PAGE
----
From Moyers' website:
"This Monday when the lights go on in Boston at the Democratic convention, speakers will be center stage and working hard to deliver messages that connect with voters. Analysts say that for two decades conservatives have done a much better job than progressives to frame and talk about their values and some say the convention could be a make or break moment in the election. Do words really have the power to win not just hearts and minds, but votes? David Brancaccio gets a few words on the subject from world-renowned linguist George Lakoff. Dr. Lakoff is a founder of the Rockridge Institute, a new political think tank set up to reframe the terms of political debate to make a progressive vision more persuasive and influential. Lakoff is a professor at UC Berkeley and is the author of 8 books, including the influential MORAL POLITICS: HOW LIBERALS AND CONSERVATIVES THINK and most recently DON'T THINK OF AN ELEPHANT! WHAT EVERY AMERICAN SHOULD KNOW ABOUT VALUES AND THE FRAMING WARS, which is due out next month."
First James Fallows, now Bill Moyers -- at least via ex-Marketplace host David Brancaccio. Good for George.
But there's something funny about that blurb. George's point about how political arguments are framed is not about words, it's about ideas. When he writes that
...there are distinct conservative and progressive worldviews. The two groups simply see the world in different ways. ... these political worldviews can be understood as opposing models of an ideal family -- a strict father family and a nurturant parent family. These family models come with moral systems, which in turn provide the deep framing of all political issues.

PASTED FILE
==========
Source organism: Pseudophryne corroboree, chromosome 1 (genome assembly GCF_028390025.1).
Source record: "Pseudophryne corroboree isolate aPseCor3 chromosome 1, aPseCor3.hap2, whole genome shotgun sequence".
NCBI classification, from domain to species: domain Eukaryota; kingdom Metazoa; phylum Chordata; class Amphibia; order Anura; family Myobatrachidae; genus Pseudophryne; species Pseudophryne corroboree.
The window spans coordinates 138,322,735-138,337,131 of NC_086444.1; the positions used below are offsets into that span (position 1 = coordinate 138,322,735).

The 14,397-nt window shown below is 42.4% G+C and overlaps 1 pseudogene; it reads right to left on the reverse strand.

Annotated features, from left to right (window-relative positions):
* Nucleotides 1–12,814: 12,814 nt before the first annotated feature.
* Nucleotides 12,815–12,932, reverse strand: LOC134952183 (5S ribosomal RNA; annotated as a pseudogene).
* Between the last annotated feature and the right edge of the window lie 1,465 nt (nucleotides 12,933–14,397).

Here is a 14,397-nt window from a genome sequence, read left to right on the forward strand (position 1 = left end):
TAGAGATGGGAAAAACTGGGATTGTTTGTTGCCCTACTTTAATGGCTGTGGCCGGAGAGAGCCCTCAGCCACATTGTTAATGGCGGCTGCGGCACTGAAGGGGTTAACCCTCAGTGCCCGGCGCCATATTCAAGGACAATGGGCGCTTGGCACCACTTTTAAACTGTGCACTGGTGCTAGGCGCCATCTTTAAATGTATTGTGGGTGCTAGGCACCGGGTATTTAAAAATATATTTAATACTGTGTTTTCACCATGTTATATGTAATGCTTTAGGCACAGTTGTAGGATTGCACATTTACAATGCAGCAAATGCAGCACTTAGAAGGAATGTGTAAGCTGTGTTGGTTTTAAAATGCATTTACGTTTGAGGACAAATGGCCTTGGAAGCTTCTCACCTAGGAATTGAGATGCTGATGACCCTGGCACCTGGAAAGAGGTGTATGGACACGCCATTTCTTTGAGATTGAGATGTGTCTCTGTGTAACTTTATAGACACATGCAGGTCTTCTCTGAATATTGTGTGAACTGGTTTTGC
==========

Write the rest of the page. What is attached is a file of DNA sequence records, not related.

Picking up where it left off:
he's not talking about vocabulary. He's claiming that there are (at least) two systematically different perspectives on the family, and that the major difference in American politics today is a metaphorical transformation of that opposition.
He could be right or wrong -- or a bit of both -- but he's right or wrong about the nature and role of ideas, not about the nature and role of words.
I think there's a lexical ambiguity that contributes to this confusion. Lakoff talks about "frames", by which he means something like "basic cognitive structures which guide the perception and representation of reality". (The frame terminology is not an original contribution -- it's especially associated with work in sociology by Erving Goffman and others -- though George has his own take on the concept).
So when Lakoff talks about how political debates are "framed", he means (I think) to talk about what frames (in the sense of conceptual structures) underlie them. But the verb to frame has an ordinary meaning "to put into words", and whoever wrote Moyers' blurb seem to have translated George's shtick about how conservatives have done a better job of "framing" their arguments into the rather different idea that "words really have the power to win not just hearts and minds, but votes"
Of course specific words and phrases evoke (aspects of) specific frames. But to say that George is telling us about the role of words in political discourse is like saying that an architectural critic is telling us about the role of building materials in urban culture. There's a layer or two left out.
Posted by Mark Liberman at July 23, 2004 09:00 AM